Drunk Tanks Face Money Woes, Bad PR
Published: December 15, 2006 (Issue # 1230)
MOSCOW — Two police officers escorted Boris into the station at about 6 p.m. His speech was slurred. He had trouble recalling his last name. When the cops forcibly removed his coat and sweater, the stench of booze and sweat was overpowering.
“Why did you bring me here?” Boris screamed after the nurse managed to coax his age, 53, out of him.
When the officers told him he’d have to take off all his clothes, Boris less-than-politely declined.
One double-arm lock later, three officers had Boris hoisted in the air, immobilized. They removed his boots, stripped him down to his tattered boxer shorts, and hustled him off to a ward where two men who had urinated on themselves hours before were passed out on their cots.
Boris is among the hundreds of thousands of Russians scooped up off the street by police each year and forced to dry out at the infamous, century-old institution known as the vytrezvitel, or sobering-up station.
With winter approaching, sobering-up stations can be lifesavers for people who drink themselves unconscious in freezing temperatures.
But now the sobering-up station, or drunk tank, is facing an uncertain future, plagued with financial woes, legal questions and a public image tainted by times past.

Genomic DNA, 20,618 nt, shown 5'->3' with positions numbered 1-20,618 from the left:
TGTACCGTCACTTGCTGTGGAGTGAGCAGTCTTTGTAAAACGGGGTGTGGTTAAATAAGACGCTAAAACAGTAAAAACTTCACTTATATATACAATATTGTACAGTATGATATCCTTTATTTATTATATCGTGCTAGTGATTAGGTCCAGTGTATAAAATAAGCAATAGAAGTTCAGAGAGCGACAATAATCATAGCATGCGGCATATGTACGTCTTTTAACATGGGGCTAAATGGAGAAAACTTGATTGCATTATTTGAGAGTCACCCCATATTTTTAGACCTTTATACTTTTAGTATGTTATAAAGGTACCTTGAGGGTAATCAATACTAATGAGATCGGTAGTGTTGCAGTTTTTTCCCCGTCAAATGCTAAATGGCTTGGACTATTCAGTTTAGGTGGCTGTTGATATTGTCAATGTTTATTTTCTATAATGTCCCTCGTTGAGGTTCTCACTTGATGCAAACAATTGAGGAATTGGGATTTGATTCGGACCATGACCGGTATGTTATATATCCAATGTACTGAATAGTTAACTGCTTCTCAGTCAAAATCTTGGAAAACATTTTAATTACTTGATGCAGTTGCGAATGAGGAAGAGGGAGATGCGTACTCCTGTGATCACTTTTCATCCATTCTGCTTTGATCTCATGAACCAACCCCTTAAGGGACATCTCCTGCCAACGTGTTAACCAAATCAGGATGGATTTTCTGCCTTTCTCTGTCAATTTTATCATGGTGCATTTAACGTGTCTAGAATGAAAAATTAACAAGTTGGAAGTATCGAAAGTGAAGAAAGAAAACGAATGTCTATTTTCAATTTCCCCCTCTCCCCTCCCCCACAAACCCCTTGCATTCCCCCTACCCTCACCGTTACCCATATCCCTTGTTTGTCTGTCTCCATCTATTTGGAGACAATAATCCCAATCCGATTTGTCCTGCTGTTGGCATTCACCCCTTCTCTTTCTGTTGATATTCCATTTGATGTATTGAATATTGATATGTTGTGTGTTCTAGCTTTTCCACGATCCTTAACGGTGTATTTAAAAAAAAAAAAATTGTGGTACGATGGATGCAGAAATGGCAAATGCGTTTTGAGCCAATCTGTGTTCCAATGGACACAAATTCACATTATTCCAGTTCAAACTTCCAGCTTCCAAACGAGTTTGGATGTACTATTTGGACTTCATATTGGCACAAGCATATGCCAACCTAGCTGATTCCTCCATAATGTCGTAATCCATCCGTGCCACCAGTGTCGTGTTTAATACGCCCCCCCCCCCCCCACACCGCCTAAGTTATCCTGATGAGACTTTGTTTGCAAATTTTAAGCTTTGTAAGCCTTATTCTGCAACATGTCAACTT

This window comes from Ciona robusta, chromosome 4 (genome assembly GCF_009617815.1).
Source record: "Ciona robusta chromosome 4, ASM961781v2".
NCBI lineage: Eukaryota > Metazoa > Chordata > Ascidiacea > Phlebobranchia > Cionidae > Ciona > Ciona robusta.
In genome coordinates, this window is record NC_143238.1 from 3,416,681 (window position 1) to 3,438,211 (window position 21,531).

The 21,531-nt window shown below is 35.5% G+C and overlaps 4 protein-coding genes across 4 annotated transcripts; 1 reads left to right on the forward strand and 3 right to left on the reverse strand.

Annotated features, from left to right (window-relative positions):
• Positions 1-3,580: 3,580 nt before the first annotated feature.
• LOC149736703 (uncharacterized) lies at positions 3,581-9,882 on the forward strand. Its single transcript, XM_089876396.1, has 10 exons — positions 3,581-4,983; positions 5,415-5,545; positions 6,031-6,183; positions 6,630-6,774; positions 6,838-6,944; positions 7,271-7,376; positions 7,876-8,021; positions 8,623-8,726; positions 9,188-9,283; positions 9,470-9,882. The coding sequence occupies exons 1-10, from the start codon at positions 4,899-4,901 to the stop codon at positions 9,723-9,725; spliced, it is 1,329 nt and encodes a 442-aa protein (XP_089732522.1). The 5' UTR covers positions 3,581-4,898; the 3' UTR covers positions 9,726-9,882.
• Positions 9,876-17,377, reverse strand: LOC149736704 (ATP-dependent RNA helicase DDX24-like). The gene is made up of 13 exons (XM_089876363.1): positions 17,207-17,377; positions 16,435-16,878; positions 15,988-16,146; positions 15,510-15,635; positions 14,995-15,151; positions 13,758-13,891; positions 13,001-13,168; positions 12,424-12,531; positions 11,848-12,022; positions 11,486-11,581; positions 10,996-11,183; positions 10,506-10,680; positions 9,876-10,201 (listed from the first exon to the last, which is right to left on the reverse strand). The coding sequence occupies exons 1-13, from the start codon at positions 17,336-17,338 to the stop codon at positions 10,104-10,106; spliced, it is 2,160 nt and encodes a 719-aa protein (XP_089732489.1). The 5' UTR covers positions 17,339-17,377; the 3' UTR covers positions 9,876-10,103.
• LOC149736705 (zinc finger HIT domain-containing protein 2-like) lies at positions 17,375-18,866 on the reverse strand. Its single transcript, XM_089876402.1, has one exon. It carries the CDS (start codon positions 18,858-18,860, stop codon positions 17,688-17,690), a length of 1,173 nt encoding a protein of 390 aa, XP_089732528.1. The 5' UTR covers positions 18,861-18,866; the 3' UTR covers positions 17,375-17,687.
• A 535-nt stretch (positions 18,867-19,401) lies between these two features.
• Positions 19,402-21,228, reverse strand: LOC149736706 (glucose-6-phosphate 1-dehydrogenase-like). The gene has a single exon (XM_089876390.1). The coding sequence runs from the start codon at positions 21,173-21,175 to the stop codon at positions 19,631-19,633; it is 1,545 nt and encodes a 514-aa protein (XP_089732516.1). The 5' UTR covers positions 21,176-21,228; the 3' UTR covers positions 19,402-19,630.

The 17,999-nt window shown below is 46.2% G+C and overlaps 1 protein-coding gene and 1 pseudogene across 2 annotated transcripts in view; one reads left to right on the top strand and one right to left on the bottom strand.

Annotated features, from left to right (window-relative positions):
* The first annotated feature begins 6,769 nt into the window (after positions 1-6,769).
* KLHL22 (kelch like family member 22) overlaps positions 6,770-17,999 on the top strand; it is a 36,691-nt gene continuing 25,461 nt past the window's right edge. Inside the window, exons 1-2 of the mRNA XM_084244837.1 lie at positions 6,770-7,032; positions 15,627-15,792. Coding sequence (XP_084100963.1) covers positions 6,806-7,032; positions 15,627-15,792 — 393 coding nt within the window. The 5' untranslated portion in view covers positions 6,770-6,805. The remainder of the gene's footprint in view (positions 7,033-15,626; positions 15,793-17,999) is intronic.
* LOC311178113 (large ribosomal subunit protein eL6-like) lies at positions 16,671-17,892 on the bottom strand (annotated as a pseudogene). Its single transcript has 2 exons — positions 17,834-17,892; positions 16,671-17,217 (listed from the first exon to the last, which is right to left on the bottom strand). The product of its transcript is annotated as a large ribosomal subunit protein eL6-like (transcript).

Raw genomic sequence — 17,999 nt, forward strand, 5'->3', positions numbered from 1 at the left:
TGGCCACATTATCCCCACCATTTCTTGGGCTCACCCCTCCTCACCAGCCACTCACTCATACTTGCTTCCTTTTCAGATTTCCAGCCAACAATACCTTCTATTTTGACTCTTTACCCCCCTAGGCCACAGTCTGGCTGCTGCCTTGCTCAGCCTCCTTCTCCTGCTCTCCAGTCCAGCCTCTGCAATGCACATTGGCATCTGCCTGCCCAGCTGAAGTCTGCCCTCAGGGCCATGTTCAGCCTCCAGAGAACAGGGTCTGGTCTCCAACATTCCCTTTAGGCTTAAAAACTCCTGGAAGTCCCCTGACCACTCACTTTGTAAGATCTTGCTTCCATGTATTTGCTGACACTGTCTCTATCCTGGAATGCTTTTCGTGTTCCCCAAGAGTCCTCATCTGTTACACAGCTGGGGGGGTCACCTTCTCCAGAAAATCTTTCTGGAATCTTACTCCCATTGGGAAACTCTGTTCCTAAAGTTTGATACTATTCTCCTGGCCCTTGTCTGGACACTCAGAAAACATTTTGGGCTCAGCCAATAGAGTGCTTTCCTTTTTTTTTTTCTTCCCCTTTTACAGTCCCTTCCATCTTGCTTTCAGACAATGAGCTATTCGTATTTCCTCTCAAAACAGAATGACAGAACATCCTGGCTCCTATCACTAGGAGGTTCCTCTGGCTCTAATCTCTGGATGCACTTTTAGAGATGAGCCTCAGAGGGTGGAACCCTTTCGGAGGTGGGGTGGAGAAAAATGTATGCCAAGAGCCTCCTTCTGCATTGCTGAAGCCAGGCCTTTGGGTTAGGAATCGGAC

Since the Soviet collapse, the number of sobering-up stations has plummeted. There are now 586 stations in the country, down from 1,249 in 1990, said Yulia Ivanova, spokeswoman for the Interior Ministry’s Public Order Department, which oversees the stations.
In Moscow alone, several sobering-up stations have been closed in recent years. There are 12 facilities in the city — 11 for men and one for women.
Police Lieutenant Oleg Sergeyev of Moscow’s No. 3 Sobering-Up Station, in the Northern Administrative District, voiced serious concerns about the months ahead.
“Winter is especially dangerous,” Sergeyev said. “I think our patrol guys have saved the lives of a lot of the people they’ve found. We get thank-you notes from people thanking us for saving their lives.”
The No. 1 problem facing stations is money. The fees charged to drunks for sobering up vary widely — 100 rubles in Moscow, 50 rubles in Vladimir, 1,900 rubles in Yakutsk — and are rarely enough to cover overheads.
Another hurdle the drunk tanks must contend with is the courts. With the forced disrobing and prison-like atmosphere, many have questioned whether Russia, like the Soviet Union before it, has the right to force people to get sober.Pages:  [2 ]